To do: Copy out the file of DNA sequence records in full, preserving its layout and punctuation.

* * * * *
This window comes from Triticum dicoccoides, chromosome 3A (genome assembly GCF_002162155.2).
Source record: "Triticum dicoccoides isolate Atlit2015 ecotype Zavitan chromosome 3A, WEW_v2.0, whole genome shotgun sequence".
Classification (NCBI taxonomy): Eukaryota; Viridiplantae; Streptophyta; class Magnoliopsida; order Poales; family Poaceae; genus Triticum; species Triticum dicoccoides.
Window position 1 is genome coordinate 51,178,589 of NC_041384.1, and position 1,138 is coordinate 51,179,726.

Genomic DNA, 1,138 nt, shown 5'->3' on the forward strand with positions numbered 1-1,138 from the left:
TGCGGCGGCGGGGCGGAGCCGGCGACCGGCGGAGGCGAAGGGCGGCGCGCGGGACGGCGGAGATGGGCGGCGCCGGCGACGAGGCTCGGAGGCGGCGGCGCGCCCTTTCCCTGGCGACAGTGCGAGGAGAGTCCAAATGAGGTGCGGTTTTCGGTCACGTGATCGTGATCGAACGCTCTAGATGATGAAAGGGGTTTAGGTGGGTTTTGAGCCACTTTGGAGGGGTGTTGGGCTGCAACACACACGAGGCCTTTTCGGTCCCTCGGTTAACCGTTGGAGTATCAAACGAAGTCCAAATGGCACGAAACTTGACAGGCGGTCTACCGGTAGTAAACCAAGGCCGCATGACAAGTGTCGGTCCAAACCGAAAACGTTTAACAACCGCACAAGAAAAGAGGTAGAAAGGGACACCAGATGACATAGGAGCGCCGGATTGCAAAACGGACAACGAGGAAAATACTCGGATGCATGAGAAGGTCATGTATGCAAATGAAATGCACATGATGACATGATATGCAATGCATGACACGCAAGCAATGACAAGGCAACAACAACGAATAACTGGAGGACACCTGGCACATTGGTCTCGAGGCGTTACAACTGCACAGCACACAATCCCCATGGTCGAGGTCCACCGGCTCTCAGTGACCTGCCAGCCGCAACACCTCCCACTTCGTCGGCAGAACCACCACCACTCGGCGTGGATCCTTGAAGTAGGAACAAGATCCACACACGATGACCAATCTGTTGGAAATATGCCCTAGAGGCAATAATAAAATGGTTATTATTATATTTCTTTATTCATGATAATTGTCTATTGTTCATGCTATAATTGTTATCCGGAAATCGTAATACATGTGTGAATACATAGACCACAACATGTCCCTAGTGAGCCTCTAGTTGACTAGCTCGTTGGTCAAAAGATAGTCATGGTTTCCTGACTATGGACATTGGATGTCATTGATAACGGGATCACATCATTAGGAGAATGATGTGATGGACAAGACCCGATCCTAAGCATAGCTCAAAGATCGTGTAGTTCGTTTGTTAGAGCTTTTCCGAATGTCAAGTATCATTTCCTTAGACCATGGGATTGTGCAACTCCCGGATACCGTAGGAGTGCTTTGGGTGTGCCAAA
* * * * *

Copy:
This window comes from Triticum dicoccoides, chromosome 3A (genome assembly GCF_002162155.2).
Source record: "Triticum dicoccoides isolate Atlit2015 ecotype Zavitan chromosome 3A, WEW_v2.0, whole genome shotgun sequence".
Classification (NCBI taxonomy): Eukaryota; Viridiplantae; Streptophyta; class Magnoliopsida; order Poales; family Poaceae; genus Triticum; species Triticum dicoccoides.
Window position 1 is genome coordinate 51,178,589 of NC_041384.1, and position 1,138 is coordinate 51,179,726.

Genomic DNA, 1,138 nt, shown 5'->3' on the forward strand with positions numbered 1-1,138 from the left:
TGCGGCGGCGGGGCGGAGCCGGCGACCGGCGGAGGCGAAGGGCGGCGCGCGGGACGGCGGAGATGGGCGGCGCCGGCGACGAGGCTCGGAGGCGGCGGCGCGCCCTTTCCCTGGCGACAGTGCGAGGAGAGTCCAAATGAGGTGCGGTTTTCGGTCACGTGATCGTGATCGAACGCTCTAGATGATGAAAGGGGTTTAGGTGGGTTTTGAGCCACTTTGGAGGGGTGTTGGGCTGCAACACACACGAGGCCTTTTCGGTCCCTCGGTTAACCGTTGGAGTATCAAACGAAGTCCAAATGGCACGAAACTTGACAGGCGGTCTACCGGTAGTAAACCAAGGCCGCATGACAAGTGTCGGTCCAAACCGAAAACGTTTAACAACCGCACAAGAAAAGAGGTAGAAAGGGACACCAGATGACATAGGAGCGCCGGATTGCAAAACGGACAACGAGGAAAATACTCGGATGCATGAGAAGGTCATGTATGCAAATGAAATGCACATGATGACATGATATGCAATGCATGACACGCAAGCAATGACAAGGCAACAACAACGAATAACTGGAGGACACCTGGCACATTGGTCTCGAGGCGTTACAACTGCACAGCACACAATCCCCATGGTCGAGGTCCACCGGCTCTCAGTGACCTGCCAGCCGCAACACCTCCCACTTCGTCGGCAGAACCACCACCACTCGGCGTGGATCCTTGAAGTAGGAACAAGATCCACACACGATGACCAATCTGTTGGAAATATGCCCTAGAGGCAATAATAAAATGGTTATTATTATATTTCTTTATTCATGATAATTGTCTATTGTTCATGCTATAATTGTTATCCGGAAATCGTAATACATGTGTGAATACATAGACCACAACATGTCCCTAGTGAGCCTCTAGTTGACTAGCTCGTTGGTCAAAAGATAGTCATGGTTTCCTGACTATGGACATTGGATGTCATTGATAACGGGATCACATCATTAGGAGAATGATGTGATGGACAAGACCCGATCCTAAGCATAGCTCAAAGATCGTGTAGTTCGTTTGTTAGAGCTTTTCCGAATGTCAAGTATCATTTCCTTAGACCATGGGATTGTGCAACTCCCGGATACCGTAGGAGTGCTTTGGGTGTGCCAAA